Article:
Governor Tom Corbett released his $27 billion dollar proposed budget for 2012-13 Tuesday morning. He says the budget puts Pennsylvania on the road to financial recovery. It includes no tax increases but does include cuts to state higher education and the Department of Public Welfare.
Addressing the General Assembly, Corbett outlined his plan to cut $33 million in annual spending.
“This is the road to recovery and we are on it,” Governor Corbett says.
Education is facing big cuts: 20% to state universities and 30% to state related universities.
“It’d be devastating it’ll only drive up tuition to middle class families, and right now that’s a prescription for our kids not getting ahead,” says State Rep. Eugene DePasquale, (D) 95th District.
The proposed budget also calls for eliminating the state funded cash assistance program from the Department of Welfare. The Governor says it would crack down on fraud and waste in the welfare system. Some Democrats say it could hurt the most vulnerable in our state.
“We need to make sure those who really need the help and the assistance, don’t get left behind,” says State Sen. Tim Solobay, (D) 46th District.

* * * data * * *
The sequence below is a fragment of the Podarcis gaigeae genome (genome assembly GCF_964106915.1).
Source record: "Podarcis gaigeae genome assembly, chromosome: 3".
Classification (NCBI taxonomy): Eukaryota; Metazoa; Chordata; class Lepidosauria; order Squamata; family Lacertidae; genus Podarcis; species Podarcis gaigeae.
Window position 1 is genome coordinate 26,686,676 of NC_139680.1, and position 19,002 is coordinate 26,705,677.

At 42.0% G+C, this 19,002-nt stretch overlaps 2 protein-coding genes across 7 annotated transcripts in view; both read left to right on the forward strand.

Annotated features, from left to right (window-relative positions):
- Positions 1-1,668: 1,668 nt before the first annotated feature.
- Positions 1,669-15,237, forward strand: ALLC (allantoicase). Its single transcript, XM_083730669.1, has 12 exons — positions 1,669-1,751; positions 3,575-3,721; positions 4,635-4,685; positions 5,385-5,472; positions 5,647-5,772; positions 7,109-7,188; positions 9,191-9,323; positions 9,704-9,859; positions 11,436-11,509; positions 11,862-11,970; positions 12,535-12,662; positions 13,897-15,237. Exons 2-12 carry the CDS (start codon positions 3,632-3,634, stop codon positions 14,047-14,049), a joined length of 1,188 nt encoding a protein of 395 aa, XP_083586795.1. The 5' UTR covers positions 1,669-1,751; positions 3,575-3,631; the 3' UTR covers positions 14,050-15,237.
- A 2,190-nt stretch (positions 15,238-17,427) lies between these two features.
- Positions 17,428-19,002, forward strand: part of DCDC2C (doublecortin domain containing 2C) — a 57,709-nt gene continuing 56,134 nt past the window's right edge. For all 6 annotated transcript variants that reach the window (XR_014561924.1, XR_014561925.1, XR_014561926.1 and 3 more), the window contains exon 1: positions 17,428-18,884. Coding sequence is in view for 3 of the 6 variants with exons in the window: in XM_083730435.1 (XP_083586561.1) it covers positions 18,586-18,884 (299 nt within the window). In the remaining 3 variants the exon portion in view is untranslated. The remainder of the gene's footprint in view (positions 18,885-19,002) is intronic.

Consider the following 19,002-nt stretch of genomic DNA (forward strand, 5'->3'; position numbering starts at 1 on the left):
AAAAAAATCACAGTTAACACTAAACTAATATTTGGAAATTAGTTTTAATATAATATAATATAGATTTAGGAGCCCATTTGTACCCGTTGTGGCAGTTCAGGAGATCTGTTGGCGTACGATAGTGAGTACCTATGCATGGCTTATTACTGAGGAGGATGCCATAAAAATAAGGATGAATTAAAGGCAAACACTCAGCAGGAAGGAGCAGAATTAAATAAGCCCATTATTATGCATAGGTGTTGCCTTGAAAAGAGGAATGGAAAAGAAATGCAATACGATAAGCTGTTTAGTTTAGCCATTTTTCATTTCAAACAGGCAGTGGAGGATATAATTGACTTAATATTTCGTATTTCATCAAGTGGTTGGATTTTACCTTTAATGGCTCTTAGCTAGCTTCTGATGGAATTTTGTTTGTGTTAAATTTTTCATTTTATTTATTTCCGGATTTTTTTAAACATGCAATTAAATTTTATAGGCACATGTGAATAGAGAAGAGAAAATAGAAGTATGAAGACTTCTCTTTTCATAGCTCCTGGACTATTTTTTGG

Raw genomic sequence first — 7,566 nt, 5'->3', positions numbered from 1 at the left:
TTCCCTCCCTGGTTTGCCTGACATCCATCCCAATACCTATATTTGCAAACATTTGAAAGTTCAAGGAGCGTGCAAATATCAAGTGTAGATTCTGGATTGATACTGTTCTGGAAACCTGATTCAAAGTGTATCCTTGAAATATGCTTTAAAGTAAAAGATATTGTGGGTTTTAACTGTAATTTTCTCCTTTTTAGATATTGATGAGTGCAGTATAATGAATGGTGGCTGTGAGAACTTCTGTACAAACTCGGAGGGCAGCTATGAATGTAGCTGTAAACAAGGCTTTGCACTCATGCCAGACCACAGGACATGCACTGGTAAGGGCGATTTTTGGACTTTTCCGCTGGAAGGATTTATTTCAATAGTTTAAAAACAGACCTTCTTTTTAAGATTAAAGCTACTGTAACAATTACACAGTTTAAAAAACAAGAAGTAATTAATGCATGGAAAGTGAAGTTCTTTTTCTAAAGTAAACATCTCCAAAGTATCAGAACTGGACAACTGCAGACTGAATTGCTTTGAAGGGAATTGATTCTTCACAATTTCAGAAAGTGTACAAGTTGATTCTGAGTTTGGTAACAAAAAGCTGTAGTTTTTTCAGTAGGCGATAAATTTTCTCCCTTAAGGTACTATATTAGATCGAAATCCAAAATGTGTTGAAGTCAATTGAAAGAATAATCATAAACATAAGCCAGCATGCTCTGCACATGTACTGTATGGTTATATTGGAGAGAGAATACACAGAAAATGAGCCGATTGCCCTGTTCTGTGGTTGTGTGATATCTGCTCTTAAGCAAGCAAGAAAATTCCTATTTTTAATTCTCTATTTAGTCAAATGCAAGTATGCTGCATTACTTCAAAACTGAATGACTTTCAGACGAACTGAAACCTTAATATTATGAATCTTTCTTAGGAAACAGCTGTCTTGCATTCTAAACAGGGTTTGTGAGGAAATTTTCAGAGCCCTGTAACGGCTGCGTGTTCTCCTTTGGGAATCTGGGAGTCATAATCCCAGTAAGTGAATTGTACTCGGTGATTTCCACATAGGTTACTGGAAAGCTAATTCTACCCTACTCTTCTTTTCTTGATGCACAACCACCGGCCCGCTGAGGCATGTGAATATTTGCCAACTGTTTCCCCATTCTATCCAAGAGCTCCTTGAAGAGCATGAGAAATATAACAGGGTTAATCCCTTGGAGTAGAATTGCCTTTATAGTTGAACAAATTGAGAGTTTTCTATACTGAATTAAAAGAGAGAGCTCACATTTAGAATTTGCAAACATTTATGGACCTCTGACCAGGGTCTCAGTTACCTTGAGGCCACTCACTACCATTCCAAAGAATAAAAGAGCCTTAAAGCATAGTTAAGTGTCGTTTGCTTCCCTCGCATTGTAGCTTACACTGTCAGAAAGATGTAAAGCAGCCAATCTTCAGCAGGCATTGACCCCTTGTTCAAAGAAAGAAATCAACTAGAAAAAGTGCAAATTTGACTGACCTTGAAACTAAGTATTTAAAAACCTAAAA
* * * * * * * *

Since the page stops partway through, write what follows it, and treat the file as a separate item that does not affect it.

Corbett proposes a ‘Jobs First Plan’ which includes Keystone Works, providing $2.5 million for employer driven training opportunities for unemployed workers.
The budget also calls for 650 state jobs to be cut, most of those positions are vacant.
“I think tax payers don’t have any more to give. I think he’s made a good proposal with revenues that we’ve got coming into the state,” says Matthew Brouillette, Commonwealth Foundation President.
Many Democrats we spoke with are concerned with what wasn’t in the budget. They wanted to see more on transportation funding.
“I also thought a very incomplete transportation funding we all know they need to do a better job on infrastructure on, but there were no details from the governor on how to get there,” says Rep. DePasquale.
The budget is only a proposal. The final state budget is due in June and has to be approved by state lawmakers.